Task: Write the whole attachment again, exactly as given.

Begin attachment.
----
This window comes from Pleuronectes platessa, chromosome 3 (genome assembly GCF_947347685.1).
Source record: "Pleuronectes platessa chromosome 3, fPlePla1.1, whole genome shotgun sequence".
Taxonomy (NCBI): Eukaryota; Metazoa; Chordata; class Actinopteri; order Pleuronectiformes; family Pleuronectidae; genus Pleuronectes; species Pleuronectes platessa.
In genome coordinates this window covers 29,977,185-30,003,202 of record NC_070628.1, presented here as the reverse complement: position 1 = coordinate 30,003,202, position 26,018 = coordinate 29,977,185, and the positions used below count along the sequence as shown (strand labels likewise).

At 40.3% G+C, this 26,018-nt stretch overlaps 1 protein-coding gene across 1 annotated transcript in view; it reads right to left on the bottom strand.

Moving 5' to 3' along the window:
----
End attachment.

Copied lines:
This window comes from Pleuronectes platessa, chromosome 3 (genome assembly GCF_947347685.1).
Source record: "Pleuronectes platessa chromosome 3, fPlePla1.1, whole genome shotgun sequence".
Taxonomy (NCBI): Eukaryota; Metazoa; Chordata; class Actinopteri; order Pleuronectiformes; family Pleuronectidae; genus Pleuronectes; species Pleuronectes platessa.
In genome coordinates this window covers 29,977,185-30,003,202 of record NC_070628.1, presented here as the reverse complement: position 1 = coordinate 30,003,202, position 26,018 = coordinate 29,977,185, and the positions used below count along the sequence as shown (strand labels likewise).

At 40.3% G+C, this 26,018-nt stretch overlaps 1 protein-coding gene across 1 annotated transcript in view; it reads right to left on the bottom strand.

Moving 5' to 3' along the window: